Executive Summary. Many are familiar with a design professional’s standard of care (SOC). Why don’t contractors have a standard of care? This is the start.
Research by the author – nothing. Go to Google, go to agc.org, go to abc.org, go to a Top 10 contractor and type in “standard of care” or “standard of care for contractors” in the search window. Good luck. You’re not going to find anything. I think there should be a SOC for contractors. It’s a protection for owners, designers, and, yes, the Contractor!
What is a standard of care? It is a legal term used often to defend a Designer against a claim from a hurt party. The language varies slightly, but generally says the designer has to provide the same level of service as the designer down the street in the same industry. There’s no requirement for error-free work.
Why should Contractor’s have an SOC? The construction industry is regulated – you have to have a license to practice construction. This is no different than having to have a license to practice engineering, medicine, law, et cetera. Contractors need licenses because the public has determined over time that there needs to be some level of competence in building things because construction deeply affects every human being’s quality of life. Because an individual, up to an entire community or even country, must benefit and be protected from ill effects from the end product, it is fair to say that Contractors who build these facilities should be held to a standard.
Does this benefit me as a Contractor? Yes. The argument could be made by a Contractor that “I have enough rules to follow to get the job built, to get paid – why should I add more requirements?” The answer is that a Contractor’s SOC defines the limits of your role based upon the Owner’s provided scope of work. This is an offensive and defensive tool which relies on the quality of the information provided in order to dictate Contractor deliverables.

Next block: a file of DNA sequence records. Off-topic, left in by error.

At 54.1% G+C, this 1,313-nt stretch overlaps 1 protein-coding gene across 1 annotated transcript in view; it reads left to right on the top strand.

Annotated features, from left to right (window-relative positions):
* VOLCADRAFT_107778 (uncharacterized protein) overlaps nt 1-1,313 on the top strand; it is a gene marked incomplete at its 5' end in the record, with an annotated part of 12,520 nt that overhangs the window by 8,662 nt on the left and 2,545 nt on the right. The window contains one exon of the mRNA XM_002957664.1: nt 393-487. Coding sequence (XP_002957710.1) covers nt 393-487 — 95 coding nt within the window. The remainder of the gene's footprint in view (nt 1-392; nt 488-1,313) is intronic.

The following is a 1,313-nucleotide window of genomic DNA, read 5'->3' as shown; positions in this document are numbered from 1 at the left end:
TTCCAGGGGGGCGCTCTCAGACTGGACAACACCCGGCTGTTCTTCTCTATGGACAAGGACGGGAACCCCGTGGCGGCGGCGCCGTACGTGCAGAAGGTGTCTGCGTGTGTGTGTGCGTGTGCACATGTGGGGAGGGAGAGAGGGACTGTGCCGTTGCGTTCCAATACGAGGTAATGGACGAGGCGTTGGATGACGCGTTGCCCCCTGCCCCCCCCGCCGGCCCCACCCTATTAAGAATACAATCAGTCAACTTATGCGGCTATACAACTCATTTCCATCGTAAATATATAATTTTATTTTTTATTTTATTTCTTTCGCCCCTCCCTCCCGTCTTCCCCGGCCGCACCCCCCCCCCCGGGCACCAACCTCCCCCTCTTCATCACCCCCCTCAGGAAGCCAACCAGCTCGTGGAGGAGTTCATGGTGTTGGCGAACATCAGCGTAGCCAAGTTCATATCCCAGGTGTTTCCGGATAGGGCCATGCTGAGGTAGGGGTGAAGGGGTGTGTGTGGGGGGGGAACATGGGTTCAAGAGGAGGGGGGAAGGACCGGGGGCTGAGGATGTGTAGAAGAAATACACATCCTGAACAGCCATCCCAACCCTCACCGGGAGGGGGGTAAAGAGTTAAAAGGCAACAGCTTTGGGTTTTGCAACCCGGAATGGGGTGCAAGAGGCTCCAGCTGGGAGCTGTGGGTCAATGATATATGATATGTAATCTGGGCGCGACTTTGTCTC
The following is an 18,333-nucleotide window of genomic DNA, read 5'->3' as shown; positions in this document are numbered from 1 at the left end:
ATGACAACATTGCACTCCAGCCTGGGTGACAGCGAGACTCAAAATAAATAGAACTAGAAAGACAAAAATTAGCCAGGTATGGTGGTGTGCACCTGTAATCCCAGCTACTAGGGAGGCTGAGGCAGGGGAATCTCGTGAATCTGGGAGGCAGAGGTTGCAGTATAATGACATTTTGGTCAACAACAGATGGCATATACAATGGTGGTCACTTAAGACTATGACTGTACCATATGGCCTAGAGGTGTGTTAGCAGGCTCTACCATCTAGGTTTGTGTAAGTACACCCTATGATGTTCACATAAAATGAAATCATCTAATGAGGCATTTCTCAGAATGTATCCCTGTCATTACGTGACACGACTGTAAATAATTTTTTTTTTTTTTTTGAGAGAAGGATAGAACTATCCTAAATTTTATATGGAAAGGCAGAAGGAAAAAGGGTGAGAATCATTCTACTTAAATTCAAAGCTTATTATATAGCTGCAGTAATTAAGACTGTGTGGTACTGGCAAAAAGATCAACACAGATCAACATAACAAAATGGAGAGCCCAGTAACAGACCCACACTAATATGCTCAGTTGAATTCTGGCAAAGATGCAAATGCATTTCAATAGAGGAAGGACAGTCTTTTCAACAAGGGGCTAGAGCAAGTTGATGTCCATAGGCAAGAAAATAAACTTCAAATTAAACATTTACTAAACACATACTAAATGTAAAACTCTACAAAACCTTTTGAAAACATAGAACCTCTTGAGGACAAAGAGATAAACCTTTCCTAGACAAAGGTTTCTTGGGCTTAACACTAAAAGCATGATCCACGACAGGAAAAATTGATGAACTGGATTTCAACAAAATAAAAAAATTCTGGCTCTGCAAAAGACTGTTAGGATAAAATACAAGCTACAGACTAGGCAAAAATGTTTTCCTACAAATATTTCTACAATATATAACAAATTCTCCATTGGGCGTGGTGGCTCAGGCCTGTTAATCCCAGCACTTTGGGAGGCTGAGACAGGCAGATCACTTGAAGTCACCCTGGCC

Here’s a draft SOC. The design professional SOC says “be as good as the guy down the street”. In contracting, the “guys’” quality varies to a much higher degree than engineers. The point being, Contractors cannot “be as good as the guy down the street” because the first guy down the street works out of a 1988 pickup truck, while the second guy down the street does $4 billion a year and has a latte machine next to the gourmet air fryer in their company kitchen on the 26th floor overlooking the river. The proposal here is that the Contractor’s SOC meets minimum standards, not the existing wide range of what the guy does down the street. I propose the following:
My story. My career in construction has now surpassed the 30-year mark and I’ve served the most recent 7 years or so of it doing more work for the Owner. I see the value of an excellent contractor. I see the struggles of working with a fair to bad Contractor.
I hope that an SOC for Contractors can lead to an SOC for Owners. An maybe even an SOC for design professionals a little better than “I’m as good as the guy over there, so you can’t touch me.” For true project success, these three pillars of parties must get honest on what it takes for overall project success – it starts with a look in the mirror. The Contractor can lead the transition to project success with their own Standard of Care.